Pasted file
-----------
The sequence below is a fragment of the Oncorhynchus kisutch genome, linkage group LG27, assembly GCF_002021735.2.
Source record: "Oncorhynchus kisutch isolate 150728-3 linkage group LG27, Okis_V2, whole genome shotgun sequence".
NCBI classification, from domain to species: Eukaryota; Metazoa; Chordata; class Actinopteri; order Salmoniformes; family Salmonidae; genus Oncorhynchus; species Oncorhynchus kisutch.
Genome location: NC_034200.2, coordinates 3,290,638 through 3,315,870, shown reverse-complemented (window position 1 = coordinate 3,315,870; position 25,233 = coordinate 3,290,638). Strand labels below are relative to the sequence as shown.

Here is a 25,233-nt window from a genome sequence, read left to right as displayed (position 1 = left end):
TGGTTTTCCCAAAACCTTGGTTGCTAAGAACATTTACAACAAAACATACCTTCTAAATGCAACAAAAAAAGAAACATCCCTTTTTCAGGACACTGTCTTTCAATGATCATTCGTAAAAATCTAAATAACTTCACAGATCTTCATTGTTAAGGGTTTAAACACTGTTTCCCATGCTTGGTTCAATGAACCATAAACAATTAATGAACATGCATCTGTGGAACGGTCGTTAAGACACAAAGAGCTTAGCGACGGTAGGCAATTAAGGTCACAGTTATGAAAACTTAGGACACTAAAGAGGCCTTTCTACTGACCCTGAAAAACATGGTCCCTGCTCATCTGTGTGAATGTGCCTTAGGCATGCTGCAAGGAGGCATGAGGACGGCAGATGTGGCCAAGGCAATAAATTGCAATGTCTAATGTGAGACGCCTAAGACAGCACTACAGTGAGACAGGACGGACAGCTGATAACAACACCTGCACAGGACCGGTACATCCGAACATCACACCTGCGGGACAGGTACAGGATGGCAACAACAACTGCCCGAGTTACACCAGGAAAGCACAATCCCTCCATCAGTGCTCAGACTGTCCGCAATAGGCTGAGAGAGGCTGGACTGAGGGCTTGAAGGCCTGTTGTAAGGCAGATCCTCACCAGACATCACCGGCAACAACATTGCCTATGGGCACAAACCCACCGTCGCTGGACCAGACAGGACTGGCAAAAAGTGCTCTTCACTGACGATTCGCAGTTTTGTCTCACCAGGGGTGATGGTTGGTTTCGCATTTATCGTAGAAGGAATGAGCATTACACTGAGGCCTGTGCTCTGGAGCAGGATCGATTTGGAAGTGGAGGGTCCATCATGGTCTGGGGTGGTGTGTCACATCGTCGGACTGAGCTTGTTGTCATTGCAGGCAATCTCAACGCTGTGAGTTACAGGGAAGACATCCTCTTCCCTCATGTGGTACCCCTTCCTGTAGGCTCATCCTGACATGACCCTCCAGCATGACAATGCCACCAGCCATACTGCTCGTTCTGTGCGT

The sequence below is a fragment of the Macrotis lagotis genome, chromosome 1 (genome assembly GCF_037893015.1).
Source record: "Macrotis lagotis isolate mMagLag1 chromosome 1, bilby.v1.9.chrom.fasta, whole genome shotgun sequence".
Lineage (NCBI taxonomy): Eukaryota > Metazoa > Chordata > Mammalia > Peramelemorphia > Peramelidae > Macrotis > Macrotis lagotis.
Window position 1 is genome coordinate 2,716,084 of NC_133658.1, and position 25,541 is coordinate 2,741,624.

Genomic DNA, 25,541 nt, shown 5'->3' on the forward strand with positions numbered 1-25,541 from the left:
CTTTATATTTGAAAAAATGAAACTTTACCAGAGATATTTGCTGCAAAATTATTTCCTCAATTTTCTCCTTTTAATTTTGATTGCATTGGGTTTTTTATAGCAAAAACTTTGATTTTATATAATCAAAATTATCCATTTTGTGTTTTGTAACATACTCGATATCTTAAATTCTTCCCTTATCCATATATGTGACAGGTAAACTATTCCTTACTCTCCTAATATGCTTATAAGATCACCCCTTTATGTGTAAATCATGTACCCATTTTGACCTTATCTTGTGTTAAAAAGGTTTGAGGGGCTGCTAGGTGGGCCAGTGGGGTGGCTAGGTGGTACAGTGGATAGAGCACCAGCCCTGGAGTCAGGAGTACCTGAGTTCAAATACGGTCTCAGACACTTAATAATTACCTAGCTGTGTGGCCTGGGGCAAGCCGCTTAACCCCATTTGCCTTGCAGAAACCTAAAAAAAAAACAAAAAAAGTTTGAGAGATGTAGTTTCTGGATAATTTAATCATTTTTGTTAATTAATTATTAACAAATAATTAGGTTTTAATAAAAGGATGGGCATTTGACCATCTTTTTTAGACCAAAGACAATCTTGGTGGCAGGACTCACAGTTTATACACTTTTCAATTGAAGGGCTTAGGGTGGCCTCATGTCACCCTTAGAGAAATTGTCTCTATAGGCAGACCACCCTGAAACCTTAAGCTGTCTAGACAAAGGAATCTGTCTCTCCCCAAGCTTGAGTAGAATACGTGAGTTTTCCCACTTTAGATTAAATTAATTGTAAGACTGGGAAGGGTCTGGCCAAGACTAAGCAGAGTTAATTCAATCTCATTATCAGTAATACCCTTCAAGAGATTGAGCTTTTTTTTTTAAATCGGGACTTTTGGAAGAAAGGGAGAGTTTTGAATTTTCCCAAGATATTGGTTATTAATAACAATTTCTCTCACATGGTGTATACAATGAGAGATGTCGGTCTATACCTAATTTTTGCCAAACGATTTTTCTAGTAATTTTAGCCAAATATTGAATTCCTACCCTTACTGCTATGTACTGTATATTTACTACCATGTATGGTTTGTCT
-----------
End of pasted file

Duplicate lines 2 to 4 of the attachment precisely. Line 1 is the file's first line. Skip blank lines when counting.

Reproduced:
Source record: "Oncorhynchus kisutch isolate 150728-3 linkage group LG27, Okis_V2, whole genome shotgun sequence".
NCBI classification, from domain to species: Eukaryota; Metazoa; Chordata; class Actinopteri; order Salmoniformes; family Salmonidae; genus Oncorhynchus; species Oncorhynchus kisutch.
Genome location: NC_034200.2, coordinates 3,290,638 through 3,315,870, shown reverse-complemented (window position 1 = coordinate 3,315,870; position 25,233 = coordinate 3,290,638). Strand labels below are relative to the sequence as shown.